• the proceedings may have significant implications for the administration of the SDA, RDA or DDA, or

  • the proceedings raise special circumstances such that the relevant Commissioner believes the public interest would be served by their intervention.11

A representative application may be made in accordance with the usual Court requirements for representative proceedings (such as Order 73 of the Federal Court Rules), for example, where there are the common questions of law and fact.

Court Procedure

The Court has its usual powers for management of a case towards hearing. For example, the Court may make orders for pre-trial discovery.12

The Federal Court has made some Rules which apply specifically to discrimination matters.13 For example, an application, and a defence to an application, must be supported by an affidavit.14 At the time of preparation of this briefing the Federal Magistrates Court had not made any relevant procedural rules. Until such time as the Federal Magistrates Court makes its own rules as to discrimination proceedings, its procedures are generally subject to the relevant Federal Court Rules.

Generally it will be a matter for the parties to put relevant material before the Court. However, the President of HREOC may provide a written report to the Court about the complaint, provided that the report does not refer to anything which occurred in a conciliation conference.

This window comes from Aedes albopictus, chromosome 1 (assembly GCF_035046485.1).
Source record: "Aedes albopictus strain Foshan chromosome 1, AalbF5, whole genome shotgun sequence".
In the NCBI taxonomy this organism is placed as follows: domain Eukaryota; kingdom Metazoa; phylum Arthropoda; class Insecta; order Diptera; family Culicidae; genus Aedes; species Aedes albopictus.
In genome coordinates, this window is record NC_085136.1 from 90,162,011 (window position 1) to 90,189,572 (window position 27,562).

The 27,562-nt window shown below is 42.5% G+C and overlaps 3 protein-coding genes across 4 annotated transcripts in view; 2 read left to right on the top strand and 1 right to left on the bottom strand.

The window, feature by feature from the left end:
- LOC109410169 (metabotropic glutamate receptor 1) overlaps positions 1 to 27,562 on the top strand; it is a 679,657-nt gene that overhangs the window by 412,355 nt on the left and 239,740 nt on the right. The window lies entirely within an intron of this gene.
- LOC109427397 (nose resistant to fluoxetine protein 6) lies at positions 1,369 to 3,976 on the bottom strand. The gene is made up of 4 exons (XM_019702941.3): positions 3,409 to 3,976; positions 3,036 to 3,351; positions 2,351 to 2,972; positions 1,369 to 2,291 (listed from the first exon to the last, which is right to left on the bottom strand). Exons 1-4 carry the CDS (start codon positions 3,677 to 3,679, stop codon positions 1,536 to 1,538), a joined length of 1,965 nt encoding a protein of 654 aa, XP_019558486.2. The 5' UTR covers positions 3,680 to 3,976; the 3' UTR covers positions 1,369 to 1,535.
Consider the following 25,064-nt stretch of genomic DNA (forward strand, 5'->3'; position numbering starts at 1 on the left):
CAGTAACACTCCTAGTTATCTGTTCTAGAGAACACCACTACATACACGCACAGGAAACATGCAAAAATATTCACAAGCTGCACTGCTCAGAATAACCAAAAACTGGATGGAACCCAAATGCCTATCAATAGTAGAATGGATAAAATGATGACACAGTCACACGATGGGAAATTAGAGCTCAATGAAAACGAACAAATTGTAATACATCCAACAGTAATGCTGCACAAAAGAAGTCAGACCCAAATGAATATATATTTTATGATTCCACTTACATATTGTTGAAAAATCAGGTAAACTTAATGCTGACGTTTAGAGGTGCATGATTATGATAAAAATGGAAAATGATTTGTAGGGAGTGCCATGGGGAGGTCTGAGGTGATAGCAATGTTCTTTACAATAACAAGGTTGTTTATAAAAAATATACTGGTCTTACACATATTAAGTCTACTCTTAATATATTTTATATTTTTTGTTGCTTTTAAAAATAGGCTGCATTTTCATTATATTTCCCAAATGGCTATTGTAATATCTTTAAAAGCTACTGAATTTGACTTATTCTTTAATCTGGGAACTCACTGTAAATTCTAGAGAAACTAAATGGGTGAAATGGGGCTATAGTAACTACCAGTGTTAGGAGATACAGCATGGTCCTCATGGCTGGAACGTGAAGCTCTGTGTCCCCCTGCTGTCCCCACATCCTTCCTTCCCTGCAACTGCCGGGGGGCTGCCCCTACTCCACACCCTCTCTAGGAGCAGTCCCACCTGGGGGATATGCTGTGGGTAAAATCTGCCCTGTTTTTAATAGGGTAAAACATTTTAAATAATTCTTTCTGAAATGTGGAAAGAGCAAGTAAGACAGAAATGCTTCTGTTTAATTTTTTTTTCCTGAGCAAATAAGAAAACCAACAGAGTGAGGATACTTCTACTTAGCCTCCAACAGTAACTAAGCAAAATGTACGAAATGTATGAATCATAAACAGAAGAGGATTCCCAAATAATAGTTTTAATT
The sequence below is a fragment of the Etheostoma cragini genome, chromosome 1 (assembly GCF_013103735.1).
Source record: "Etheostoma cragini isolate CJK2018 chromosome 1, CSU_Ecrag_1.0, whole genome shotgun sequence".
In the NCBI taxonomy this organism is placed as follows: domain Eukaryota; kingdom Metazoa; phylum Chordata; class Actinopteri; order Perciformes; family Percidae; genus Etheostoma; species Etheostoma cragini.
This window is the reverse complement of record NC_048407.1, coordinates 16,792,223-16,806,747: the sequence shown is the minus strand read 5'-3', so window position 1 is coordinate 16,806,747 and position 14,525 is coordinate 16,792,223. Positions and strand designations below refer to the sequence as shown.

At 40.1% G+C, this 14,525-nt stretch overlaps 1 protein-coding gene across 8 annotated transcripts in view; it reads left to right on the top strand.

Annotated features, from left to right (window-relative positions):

The Federal Court and Federal Magistrates Court are not bound by technicalities or legal forms in proceedings in discrimination matters (section 46PR). The Explanatory Memorandum to the Human Rights Legislation Amendment Act (No. 1) 1999 states (at para 215) that:

[t]his section is intended, amongst other things, to provide a legislative framework for the Court to develop appropriate practices and procedures to facilitate the determination of human rights proceedings. It aims to ensure that the Court processes are accessible, efficient and as sensitive as possible to the needs of the parties, while not compromising the Court's overriding objective of deciding matters according to law as a court exercising the judicial power of the Commonwealth.

In addition, in accordance with its generally applicable obligations, the Federal Magistrates Court must proceed without undue formality and must endeavour to ensure that the proceedings are not protracted.15